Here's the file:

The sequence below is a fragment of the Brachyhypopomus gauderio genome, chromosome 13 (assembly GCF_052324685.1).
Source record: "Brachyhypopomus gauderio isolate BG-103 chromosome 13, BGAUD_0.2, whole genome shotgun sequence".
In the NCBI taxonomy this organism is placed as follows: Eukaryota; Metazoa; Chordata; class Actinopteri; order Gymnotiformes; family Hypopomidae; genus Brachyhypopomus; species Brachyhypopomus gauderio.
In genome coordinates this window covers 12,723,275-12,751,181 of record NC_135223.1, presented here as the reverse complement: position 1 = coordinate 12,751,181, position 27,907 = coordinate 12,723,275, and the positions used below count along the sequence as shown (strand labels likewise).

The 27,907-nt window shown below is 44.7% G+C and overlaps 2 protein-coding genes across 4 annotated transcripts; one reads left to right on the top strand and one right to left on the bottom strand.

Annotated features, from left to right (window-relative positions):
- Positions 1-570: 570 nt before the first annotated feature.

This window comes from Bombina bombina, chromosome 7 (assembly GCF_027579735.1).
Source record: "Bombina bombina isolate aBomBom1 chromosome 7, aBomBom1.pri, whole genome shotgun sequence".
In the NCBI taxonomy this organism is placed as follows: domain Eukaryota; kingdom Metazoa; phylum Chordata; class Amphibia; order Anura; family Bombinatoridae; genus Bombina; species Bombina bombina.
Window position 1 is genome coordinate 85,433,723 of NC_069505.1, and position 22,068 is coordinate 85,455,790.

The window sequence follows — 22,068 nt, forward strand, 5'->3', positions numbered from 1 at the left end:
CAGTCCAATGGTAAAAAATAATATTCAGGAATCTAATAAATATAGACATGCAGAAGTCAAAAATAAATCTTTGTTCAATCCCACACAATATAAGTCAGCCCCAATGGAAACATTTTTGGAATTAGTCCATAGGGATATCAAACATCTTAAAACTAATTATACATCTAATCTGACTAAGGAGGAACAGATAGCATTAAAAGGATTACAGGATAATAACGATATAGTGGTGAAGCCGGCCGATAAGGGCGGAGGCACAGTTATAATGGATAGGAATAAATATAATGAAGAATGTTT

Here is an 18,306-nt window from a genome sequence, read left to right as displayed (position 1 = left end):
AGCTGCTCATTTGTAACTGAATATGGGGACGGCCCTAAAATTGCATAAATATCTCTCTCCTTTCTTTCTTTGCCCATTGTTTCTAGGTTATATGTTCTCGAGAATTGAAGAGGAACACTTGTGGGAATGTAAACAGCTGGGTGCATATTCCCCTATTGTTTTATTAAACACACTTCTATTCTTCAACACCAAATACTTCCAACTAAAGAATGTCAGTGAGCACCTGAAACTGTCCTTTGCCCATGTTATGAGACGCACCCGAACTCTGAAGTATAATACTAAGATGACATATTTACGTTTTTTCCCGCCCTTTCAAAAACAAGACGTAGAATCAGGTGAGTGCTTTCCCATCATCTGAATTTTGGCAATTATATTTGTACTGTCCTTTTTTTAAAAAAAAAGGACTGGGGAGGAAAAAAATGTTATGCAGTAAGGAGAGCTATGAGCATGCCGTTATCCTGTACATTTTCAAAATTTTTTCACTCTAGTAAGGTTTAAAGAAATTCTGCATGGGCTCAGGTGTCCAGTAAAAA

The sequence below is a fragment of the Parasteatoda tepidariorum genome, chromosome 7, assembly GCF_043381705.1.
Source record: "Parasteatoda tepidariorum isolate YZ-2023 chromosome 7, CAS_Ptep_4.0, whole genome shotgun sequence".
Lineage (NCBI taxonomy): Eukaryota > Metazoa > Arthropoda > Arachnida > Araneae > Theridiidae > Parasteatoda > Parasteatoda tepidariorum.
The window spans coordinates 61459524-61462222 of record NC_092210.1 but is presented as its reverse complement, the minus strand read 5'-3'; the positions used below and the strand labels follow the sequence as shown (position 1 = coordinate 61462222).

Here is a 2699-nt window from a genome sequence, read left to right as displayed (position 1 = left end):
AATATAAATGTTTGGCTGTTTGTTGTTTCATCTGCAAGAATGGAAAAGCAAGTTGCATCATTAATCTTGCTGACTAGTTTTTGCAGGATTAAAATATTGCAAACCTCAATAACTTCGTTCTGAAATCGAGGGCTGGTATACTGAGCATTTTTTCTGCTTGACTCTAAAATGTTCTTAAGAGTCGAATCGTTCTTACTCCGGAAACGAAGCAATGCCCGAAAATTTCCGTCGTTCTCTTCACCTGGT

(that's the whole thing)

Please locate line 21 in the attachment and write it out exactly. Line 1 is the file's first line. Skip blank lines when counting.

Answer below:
AATATAAATGTTTGGCTGTTTGTTGTTTCATCTGCAAGAATGGAAAAGCAAGTTGCATCATTAATCTTGCTGACTAGTTTTTGCAGGATTAAAATATTGCAAACCTCAATAACTTCGTTCTGAAATCGAGGGCTGGTATACTGAGCATTTTTTCTGCTTGACTCTAAAATGTTCTTAAGAGTCGAATCGTTCTTACTCCGGAAACGAAGCAATGCCCGAAAATTTCCGTCGTTCTCTTCACCTGGT